Monday, May 27, 2013

Treatment for Severe Hypertriglyceridemia





A recent issue of The Medical Letter (Volume 55, Issue 1415, April 29, 2013, page 33) carried an article on new advances in the treatment of severe hypertriglyceridemia. Here is the link, but you will need a subscription to be able to read the main article: http://secure.medicalletter.org/TML-article-1415a

There is an equally important non-pharmaceutical treatment option that has come to my attention. In this article it will be discussed as well.

Triglyceride levels are stratified into three groups:

  • mildly elevated (150-200 mg/dL)
  • moderately elevated (200-500 mg/dL)
  • severely elevated (above 500 mg/dL)
The greatest risk to health posed by hypertriglyceridemia, according to studies, is of developing pancreatitis when levels are above 1000 mg/dL. There are also few studies that demonstrate lowering triglyceride levels in a controlled manner statistically decreases the pancreatitis risk. In other words, high triglyceride level in the blood can cause pancreatitis, but lowering levels may not decrease the risk.

In medicine, there is concern about elevated triglyceride levels and risk of a heart attack. This risk may be due to the structure of some of the carrying proteins that combine with the triglycerides in the blood. That lowering triglyceride levels in the blood decreased cardiac risk is unclear. However most people in medicine consider severely elevated triglyceride levels to be a risk to the heart.

Treatment options include:
  • Fibrates  (an example is fenofibrate)--these can lower levels 30-50%
  • Niacin --can lower levels 10-50%
  • Omega 3 Polyunsaturated fatty acid (PUFAs) --can lower levels by 20-50% (fasting)

  • Lovaza and Vascepa are both PUFA's. They are taken twice a day and cost about two hundred dollars a month. Side effects are similar to fish oil--bad taste, gas with fishy eructation (burping), and very high levels can inhibit platelet aggregation and lead to bleeding.

So what is the non-drug option?

One woman I know, a long-time vegan, came back from vacation in France with triglyceridemia over 1000 mg/dL. Her doctor wanted to treat her with medication. She was concerned and consulted someone she trusts, who gave her this advice and she followed it:

She ate exclusively RAW vegan for thirty days, three meals a day, and brought her levels down to 100, where they remain today. 

After thirty days, she went back to her regular vegan diet. 

No medication was required. At any time.

Dr. Richard Shulze, well-known naturopath on the internet, had both of his parents die of heart disease in their fifties. His father died in his arms because they were snowed-in when he had his heart attack, and medical help was not available. Richard was diagnosed with hereditary, incurable heart disease-a cardiomyopathy I think--and given only two years to live as a teenager. He was orphaned at fourteen, and given the 'death sentence' not much later. Instead Richard sought the help of naturopaths around the world, trained with them, and cured his heart.  His technique with others was, 'you are sentenced to die anyway. Let's get the most aggressive treatment going--what have you got to lose?' He is a little 'out there' in his marketing, but I take his super green powder every morning, and it makes a difference in my energy throughout the day. I like him. You will either love him or hate him, but here is the link to his website so you have the chance to see for yourself: https://www.herbdoc.com/index.php/?c=1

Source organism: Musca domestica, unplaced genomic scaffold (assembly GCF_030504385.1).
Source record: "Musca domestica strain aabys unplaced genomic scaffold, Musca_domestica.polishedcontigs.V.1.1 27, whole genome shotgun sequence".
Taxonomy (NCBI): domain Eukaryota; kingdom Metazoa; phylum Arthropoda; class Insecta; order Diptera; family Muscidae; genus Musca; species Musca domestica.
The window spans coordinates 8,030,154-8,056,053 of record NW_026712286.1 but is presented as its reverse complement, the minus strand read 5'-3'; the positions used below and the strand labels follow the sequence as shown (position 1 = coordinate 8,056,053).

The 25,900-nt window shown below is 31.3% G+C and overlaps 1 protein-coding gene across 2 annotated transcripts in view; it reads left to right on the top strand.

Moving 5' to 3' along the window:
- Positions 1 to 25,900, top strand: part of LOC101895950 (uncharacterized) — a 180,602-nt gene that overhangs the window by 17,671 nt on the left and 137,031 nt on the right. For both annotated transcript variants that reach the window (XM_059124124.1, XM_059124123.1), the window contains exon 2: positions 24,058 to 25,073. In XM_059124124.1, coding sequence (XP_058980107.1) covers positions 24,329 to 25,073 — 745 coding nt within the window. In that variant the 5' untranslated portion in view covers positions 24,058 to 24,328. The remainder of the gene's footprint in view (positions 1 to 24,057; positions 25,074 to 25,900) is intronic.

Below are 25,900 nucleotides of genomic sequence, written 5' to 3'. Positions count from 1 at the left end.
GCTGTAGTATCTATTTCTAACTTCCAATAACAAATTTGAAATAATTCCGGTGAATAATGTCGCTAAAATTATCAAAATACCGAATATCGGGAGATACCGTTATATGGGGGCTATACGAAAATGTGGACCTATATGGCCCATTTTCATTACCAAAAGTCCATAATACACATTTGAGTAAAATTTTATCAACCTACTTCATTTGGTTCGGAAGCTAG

Someone is going to have to take note of the non-drug options in conventional medicine. Medicine can only moved forward once all options are equally considered in the medical literature. The only concern is that traditionally, all funding for studies comes directly from the big pharmaceutical companies, and a little from the government. The drug companies are in business, and need to pay for the research costs that were paid up-front to develop these new drugs. 

Something needs to change, I am not sure exactly how or what. But as a consumer and patient, you should know you have options.

A reasonable approach would be to set time limits, like with my friend, one month to get her triglycerides down before starting medication, according to her doctor. Try it and see, but be sure to test, and what isn't working should be abandoned and something else that might work next should be tried. 

Last night, my kid with the allergies and sinus condition the allergist says 'isn't really' but couldn't breathe all day after being all weekend at dad's with the dogs--he agreed to try the raw turmeric 'smoothie' to open his nose. He slept well all night. We'll see how he is in the morning. I might be on to something! It certainly worked for me. The strong anti-inflammatory  effect of the Turmeric is decreasing the swelling of the nasal mucosa, and allowing the tiny ostia ('holes') of the sinuses to open again like normal, to permit free drainage of the sinus cavity again.

Namaste,

Reiki Doc


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